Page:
Monday, January 7, 2013

Walking Bentsen: The Ebony Bean Pods

I spent a good part of today outside: a long bike ride, followed by a leisurely walk, followed by just sitting out on the front patio, quietly watching the day turn to dusk.  This evening I feel the kind of tired that comes after a day outside. 

And when not outside, I managed to cook a pot of beans and rice, complete two loads of laundry, and then lose all my chips in a first hand of poker (with my full-house Jack-high gracefully bowing to another’s full-house Ace-high). So be it.  It was the outside time that gave this day meaning.

I’m finding it difficult to post a blog story on the same day that I experience the story.  I spend too much time “developing” the raw images from my DSLR Canon 7D, where “developing” mostly involves reviewing and deleting a great number of photos.  And so part of today was spent “developing” my photos from yesterday’s walk around Bentsen State Park.
Yesterday’s walk reminded how much I enjoy spending winters in the RGV.  In particular, walking this wonderful hike and bike trail that connects our RV neighborhood to Bentsen State Park:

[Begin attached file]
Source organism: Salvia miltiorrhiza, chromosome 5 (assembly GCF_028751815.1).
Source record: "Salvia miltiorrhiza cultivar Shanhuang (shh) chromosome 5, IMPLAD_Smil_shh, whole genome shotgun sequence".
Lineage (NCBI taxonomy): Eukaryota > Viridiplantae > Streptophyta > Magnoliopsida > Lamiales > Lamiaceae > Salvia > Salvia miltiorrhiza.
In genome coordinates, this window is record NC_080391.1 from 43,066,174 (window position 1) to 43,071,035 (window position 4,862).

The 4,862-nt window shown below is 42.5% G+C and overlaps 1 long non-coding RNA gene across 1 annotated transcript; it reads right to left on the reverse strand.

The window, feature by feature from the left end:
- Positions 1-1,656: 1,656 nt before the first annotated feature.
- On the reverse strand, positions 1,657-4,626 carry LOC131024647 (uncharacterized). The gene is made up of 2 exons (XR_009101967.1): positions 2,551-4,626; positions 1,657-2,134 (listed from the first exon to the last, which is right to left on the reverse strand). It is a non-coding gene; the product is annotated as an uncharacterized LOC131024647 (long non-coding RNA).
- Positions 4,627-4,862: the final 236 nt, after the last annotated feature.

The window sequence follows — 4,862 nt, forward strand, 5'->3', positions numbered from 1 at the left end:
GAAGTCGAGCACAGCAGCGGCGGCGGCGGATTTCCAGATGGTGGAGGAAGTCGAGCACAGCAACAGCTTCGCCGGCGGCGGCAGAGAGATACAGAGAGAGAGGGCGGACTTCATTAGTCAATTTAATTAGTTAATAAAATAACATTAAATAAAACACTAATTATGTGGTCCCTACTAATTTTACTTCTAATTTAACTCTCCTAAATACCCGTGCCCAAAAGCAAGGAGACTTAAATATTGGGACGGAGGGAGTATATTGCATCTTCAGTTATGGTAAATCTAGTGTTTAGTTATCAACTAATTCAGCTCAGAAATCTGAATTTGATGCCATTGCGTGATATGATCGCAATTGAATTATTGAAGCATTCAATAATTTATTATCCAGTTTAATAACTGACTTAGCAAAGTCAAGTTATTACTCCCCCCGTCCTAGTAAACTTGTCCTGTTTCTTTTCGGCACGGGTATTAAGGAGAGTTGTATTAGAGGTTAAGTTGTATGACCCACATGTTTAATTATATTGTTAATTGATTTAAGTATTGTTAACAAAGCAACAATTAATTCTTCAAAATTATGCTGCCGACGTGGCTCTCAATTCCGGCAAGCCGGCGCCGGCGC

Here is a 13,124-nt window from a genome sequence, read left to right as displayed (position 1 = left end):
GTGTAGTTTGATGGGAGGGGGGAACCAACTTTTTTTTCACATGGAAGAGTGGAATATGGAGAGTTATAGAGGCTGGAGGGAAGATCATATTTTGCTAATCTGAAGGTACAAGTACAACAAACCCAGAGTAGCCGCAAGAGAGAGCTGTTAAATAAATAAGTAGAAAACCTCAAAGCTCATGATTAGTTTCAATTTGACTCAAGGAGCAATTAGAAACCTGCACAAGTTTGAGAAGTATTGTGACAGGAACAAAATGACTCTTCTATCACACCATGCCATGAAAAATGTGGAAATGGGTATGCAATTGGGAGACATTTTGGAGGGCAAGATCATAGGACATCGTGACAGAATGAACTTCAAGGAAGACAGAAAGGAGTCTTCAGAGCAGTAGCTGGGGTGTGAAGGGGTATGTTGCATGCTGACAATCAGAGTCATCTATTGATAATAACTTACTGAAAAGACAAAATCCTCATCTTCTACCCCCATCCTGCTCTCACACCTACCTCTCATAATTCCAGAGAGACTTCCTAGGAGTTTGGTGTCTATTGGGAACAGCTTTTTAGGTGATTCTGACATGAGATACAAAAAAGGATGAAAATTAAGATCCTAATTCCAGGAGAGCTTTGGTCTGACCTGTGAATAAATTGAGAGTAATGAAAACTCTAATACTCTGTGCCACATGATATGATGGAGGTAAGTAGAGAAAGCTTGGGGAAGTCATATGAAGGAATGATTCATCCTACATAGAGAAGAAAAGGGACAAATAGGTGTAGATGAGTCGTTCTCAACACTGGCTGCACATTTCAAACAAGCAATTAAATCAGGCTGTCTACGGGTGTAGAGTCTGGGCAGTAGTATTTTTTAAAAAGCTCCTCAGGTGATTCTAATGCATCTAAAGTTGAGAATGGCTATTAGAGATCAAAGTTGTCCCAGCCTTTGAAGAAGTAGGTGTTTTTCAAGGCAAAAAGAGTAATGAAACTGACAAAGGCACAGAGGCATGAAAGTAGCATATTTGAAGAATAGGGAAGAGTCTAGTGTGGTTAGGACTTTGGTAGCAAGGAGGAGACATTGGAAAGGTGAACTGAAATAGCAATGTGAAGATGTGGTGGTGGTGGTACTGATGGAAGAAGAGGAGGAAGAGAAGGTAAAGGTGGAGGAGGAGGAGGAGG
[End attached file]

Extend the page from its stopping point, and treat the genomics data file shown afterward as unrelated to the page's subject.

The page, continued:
Stopping at the Bentsen headquarters building and gardens to get my day pass:

Walking past this canal before entering the park:

Each walk around Bentsen makes the new become more of the familiar; makes the park seem more and more like my very own back yard.  And one of my favorite backyard trees of this park is the Texas Ebony.  In fact, it was the protection of Ebony trees that influenced the Bentsen family (think Lloyd Bentsen) to donate this land to become a state park.  I especially love the Ebony bean pods and yesterday I stood, studied and admired this particular tree’s bounty of beans:

It was a good walk; a quiet walk.  It was much better than anyone’s three Aces and a pair to boot.

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